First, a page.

Manufacturing Workforce Development – Valley Vision & Center of Excellence

Valley Vision, a regional nonprofit, that is “shaping change by setting a long-term vision to influence a regional agenda that aligns diverse interests to achieve greater impact” facilitated a discussion amongst educators and manufacturing/mechanical trades employers.

The program sponsored by the City of West Sacramento, Sacramento City College and the Center of Excellence began with an opening by Trish Kelly, managing director at Valley Vision, who laid the foundation for the meeting by describing the stakeholders in the room and an overview of the regional workforce landscape.

After the landscape overview, Aaron Wilcher, the director of the North/Far North region for the Center of Excellence (COE), walked the stakeholders in the room through research conducted by the COE. The research focused on the needs that manufacturing/mechanical trades employers are seeking to fill as well as the gaps they are finding in the talent that is applying for these jobs.

Key Takeaways:

  • The demand for mechanical and repair technicians will increase between 7 and 26% in 24 months.
  • 84% of participating employers identified there to be at least a moderate level of difficulty in hiring with a 37% of them identifying hiring of quality M&R technicians to be extremely difficult.
  • 62% of employers identified that retention of these employees was not difficult.
  • Wages:
    • Entry Level ($17 – $18 per hour)
    • Experiences – 3 years of experience ($25 – 26 per hour)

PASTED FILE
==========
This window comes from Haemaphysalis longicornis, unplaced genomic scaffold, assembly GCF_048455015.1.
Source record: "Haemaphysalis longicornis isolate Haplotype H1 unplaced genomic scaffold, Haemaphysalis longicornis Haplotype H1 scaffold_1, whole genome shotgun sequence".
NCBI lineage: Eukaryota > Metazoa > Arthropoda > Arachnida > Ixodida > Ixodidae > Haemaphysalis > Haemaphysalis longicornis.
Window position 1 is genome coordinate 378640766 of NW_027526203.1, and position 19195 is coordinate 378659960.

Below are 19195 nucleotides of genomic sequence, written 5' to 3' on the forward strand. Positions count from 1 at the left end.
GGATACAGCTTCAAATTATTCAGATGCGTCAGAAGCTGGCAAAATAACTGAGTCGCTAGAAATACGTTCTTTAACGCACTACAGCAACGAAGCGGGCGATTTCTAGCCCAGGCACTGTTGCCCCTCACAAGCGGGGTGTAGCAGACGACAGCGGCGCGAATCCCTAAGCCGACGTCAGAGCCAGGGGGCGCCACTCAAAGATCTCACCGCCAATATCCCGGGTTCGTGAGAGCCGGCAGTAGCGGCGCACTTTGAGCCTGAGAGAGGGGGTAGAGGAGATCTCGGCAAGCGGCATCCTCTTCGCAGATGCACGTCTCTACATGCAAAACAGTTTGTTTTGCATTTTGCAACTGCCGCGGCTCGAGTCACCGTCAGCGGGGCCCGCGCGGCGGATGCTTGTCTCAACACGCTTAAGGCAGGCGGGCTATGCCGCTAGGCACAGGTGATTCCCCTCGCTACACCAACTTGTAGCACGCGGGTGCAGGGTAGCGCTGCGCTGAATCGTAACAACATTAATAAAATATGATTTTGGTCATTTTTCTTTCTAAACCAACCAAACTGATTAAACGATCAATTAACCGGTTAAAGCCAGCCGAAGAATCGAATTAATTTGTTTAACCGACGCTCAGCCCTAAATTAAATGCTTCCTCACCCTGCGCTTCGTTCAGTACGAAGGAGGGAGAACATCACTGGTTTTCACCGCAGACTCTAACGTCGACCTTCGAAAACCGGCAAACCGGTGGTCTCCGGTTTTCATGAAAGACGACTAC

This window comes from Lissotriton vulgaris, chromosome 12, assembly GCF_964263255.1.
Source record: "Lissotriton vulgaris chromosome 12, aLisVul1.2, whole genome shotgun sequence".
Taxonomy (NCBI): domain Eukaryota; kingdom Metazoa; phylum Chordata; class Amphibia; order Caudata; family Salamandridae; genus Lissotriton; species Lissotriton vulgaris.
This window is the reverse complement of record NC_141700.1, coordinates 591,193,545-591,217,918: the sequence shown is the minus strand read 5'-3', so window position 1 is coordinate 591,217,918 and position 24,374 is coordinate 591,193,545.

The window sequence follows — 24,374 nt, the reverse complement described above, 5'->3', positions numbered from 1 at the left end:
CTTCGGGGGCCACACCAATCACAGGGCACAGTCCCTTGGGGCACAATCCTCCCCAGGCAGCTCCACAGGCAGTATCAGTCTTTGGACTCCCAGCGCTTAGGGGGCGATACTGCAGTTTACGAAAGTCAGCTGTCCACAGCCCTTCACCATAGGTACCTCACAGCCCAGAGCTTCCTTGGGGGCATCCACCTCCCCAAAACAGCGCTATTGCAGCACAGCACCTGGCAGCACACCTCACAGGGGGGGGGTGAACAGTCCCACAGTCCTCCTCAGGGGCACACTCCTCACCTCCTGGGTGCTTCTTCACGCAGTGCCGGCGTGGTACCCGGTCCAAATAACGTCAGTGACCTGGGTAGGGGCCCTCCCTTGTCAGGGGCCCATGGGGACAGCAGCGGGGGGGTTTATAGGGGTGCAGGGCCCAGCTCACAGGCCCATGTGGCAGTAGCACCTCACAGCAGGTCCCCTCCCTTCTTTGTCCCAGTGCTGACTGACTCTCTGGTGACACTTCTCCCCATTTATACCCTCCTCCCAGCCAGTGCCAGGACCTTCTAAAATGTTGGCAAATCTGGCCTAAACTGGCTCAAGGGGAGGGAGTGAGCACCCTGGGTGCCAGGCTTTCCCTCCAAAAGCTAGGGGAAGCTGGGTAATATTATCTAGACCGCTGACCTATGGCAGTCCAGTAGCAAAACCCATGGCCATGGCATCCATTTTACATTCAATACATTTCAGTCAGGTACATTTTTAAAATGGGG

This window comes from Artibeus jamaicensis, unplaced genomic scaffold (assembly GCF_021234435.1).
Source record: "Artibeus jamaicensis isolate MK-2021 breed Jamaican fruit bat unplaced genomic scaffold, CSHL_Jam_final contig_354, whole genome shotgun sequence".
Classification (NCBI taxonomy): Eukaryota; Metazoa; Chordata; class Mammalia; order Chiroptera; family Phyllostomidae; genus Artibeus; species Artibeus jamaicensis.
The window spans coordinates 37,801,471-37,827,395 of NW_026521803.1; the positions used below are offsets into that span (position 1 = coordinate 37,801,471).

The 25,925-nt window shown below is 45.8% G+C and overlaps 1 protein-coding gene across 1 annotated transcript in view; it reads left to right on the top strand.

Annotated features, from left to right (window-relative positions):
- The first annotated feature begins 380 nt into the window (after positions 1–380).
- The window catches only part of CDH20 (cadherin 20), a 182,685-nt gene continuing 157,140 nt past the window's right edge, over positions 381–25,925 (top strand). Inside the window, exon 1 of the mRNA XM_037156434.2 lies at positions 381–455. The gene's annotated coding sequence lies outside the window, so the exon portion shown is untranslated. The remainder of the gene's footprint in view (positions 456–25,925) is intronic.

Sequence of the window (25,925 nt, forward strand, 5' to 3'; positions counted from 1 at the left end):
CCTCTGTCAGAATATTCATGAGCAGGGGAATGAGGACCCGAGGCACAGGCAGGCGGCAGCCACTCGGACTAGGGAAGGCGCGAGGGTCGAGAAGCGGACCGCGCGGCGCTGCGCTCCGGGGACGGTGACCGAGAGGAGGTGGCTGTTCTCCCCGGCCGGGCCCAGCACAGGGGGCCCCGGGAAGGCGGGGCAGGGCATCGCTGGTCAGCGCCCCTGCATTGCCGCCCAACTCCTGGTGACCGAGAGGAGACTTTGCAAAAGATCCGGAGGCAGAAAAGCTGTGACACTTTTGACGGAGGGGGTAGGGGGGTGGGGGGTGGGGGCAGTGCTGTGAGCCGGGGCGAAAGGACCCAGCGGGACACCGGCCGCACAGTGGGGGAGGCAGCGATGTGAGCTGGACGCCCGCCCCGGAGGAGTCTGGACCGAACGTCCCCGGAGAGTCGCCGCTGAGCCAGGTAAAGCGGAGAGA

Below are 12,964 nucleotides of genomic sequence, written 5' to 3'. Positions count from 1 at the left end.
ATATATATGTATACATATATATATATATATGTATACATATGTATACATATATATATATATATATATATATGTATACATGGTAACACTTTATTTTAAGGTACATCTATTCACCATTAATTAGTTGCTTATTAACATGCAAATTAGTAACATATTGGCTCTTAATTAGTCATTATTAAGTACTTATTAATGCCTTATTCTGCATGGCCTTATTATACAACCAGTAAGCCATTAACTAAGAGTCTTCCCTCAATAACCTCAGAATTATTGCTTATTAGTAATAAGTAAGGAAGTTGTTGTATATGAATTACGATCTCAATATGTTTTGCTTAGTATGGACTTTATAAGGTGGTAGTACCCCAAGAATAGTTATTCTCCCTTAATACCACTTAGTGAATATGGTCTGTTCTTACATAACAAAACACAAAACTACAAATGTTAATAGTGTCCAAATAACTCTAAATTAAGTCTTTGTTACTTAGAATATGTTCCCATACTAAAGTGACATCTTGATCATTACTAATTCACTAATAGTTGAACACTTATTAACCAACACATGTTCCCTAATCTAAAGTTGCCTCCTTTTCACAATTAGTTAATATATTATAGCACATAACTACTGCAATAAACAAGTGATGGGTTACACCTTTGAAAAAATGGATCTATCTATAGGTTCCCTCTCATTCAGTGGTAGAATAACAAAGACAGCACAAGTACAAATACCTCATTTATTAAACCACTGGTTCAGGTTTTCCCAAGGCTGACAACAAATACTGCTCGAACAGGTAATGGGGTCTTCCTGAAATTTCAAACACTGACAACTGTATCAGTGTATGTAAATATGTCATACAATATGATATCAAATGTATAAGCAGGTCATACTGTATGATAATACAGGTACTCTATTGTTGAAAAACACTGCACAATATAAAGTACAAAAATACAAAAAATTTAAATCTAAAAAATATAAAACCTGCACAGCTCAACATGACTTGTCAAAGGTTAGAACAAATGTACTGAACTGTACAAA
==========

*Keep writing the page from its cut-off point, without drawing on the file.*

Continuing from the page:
• 58% of respondents preferred or required their candidates to at least have a high school diploma or equivalent.

Following the in-depth analysis of the data, Trish Kelly moderated a panel discussion with three industry members.

Panelists:

  • Adam Sroufe, Director of Labor, Pacific Coast Producers
  • Bryan Tannehill, Operations Service Manager, Siemens Mobility
  • Adriaan Jansen, Production Equipment Maitenance Supervisor, Tri Tool, Inc.

A common theme shared amongst all of the industry representatives was the need for soft skills. The employers were happy to employ younger individuals straight out of high school that had a baseline knowledge of the industry but had a high level of competency and application of soft skills. Training typically occurred in-house as process and machines tended to be specific to each organization. Thus,

Overall Takeaways:

  1. Soft skills are a barrier to higher potential talent in filling these high demand jobs.
  2. Marketing of how these jobs provide a living wage early in a career is vital for employers to fill the gap in their employment.